Course Details

Historical Legacies: Race, Gender and Criminalization

This course will explore the way race has shaped gendered process of criminalization in the United States. Criminalization is a historically and geographically contingent process of constructing people as being worthy of punishment or denigration because of unlawful behavior or perceived dangerousness. Laws and policies surrounding immigration, child welfare, and family life—for women in particular—have also played central roles in processes of criminalization. This course will investigate historical intersections between race, gender, and processes of criminalization by focusing on two things: the law’s role in constructing the very meaning of race, gender, and criminality; and the experiences of women of color who have encountered laws and legal institutions. The format of the course will mirror a graduate student seminar.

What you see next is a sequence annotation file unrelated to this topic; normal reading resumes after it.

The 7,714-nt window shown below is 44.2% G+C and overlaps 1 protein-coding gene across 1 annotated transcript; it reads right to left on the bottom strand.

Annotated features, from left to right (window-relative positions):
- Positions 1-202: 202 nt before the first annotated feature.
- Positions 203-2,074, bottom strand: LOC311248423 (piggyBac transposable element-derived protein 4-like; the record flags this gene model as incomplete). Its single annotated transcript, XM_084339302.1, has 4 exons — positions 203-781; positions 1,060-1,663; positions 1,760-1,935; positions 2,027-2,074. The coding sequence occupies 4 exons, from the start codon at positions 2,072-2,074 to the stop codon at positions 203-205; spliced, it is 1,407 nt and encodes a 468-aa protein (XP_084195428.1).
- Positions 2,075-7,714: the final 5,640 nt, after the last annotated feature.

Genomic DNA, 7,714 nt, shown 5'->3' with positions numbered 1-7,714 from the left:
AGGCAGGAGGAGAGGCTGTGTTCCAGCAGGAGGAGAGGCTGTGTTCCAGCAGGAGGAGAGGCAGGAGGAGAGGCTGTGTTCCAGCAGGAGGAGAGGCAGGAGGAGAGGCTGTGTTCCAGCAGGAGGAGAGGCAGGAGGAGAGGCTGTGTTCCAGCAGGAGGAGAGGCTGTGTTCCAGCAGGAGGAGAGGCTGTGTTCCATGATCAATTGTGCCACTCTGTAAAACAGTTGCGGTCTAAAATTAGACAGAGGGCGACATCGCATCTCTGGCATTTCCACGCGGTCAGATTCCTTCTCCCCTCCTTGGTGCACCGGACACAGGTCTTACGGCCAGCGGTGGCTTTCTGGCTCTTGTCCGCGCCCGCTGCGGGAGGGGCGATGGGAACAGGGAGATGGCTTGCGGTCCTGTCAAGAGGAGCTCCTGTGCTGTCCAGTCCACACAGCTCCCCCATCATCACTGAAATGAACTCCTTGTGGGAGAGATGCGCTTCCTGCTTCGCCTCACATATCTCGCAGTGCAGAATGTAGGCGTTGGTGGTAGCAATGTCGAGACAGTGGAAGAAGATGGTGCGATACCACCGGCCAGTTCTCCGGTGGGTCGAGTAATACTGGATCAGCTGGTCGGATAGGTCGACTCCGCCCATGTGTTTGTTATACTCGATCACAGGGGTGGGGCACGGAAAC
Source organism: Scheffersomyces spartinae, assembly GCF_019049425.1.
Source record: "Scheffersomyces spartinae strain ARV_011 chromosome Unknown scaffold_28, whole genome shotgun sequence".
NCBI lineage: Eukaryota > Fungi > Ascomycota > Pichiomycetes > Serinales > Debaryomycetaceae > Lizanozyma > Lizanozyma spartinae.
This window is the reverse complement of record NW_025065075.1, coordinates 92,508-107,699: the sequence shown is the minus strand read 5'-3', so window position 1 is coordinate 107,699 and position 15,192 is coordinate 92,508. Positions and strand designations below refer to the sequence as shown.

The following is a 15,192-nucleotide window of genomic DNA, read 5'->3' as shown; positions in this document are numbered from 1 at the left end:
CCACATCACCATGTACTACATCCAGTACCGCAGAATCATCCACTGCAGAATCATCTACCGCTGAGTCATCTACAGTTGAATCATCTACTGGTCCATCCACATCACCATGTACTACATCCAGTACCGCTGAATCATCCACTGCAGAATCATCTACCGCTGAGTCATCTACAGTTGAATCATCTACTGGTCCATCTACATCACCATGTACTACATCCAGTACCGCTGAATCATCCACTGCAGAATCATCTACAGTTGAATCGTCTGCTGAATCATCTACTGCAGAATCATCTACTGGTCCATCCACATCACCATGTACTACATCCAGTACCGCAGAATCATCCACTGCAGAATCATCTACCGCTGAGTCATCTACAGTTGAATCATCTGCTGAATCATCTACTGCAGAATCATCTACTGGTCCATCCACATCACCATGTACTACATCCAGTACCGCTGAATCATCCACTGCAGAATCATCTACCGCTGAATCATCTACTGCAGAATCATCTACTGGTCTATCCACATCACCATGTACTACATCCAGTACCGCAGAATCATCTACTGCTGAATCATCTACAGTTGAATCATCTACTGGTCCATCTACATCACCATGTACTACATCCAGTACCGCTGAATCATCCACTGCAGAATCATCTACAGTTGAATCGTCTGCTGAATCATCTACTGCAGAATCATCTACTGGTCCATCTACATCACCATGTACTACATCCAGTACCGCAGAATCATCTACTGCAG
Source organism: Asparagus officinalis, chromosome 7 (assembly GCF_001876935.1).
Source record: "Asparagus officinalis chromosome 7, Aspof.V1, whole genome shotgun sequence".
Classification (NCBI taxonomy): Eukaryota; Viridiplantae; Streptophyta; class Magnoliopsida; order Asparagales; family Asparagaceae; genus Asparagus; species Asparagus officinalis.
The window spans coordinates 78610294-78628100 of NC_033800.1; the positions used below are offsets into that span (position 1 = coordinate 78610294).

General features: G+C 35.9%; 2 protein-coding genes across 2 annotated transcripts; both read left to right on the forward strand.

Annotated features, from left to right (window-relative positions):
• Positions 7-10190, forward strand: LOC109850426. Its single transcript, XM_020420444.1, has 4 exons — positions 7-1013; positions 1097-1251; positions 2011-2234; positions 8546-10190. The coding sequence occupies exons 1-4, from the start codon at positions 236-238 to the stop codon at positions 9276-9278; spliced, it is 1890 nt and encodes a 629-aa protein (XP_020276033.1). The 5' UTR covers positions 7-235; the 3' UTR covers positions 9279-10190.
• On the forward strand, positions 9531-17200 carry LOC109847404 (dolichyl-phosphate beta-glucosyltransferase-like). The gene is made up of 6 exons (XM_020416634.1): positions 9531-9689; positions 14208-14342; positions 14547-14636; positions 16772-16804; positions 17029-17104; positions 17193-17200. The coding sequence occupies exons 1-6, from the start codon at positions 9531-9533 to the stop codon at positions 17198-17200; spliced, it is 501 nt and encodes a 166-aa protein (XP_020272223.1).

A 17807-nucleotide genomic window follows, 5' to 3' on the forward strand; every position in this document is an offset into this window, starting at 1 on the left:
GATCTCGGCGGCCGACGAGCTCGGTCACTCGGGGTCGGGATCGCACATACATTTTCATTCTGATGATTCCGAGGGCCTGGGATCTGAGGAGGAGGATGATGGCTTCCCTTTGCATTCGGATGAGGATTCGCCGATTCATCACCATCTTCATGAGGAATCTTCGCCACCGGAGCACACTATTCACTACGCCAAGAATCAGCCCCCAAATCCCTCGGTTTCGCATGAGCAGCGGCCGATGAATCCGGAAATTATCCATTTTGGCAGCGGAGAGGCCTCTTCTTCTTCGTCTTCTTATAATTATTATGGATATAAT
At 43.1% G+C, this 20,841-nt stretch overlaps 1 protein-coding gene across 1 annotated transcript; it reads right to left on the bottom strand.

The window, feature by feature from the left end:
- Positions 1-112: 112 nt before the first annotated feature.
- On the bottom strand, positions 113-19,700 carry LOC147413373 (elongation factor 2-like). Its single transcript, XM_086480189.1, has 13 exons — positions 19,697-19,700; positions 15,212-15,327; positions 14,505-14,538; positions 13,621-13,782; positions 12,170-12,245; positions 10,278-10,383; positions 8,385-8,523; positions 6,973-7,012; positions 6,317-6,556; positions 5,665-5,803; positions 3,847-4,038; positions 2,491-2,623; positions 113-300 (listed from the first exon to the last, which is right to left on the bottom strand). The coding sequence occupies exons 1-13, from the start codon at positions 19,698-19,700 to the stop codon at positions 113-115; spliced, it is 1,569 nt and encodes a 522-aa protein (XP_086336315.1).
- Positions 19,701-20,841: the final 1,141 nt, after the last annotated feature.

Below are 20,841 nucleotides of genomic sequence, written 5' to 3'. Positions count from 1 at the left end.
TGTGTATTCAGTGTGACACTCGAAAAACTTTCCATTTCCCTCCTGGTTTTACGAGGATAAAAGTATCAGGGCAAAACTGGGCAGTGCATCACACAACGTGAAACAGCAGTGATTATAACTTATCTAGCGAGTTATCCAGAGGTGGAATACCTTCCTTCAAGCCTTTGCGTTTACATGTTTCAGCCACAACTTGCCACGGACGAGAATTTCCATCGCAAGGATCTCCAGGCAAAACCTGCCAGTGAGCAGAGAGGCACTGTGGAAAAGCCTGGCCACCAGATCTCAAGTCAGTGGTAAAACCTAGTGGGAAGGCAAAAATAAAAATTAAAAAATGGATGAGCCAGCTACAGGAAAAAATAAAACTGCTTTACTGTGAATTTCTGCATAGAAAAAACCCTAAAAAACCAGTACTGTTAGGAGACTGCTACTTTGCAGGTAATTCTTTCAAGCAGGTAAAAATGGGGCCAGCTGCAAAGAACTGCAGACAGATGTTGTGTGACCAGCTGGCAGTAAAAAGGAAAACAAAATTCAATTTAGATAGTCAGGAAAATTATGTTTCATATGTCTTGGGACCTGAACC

Catalog Number: CRIM 606

Additional Course Information: Research Writing

Course History

Spring 2023
Title: Historical Legacies: Race, Gender and Criminalization
Faculty: Agyepong, Tera (courses | profile)
Section: 1     Credits: 3.0
Capacity: 20     Actual: 11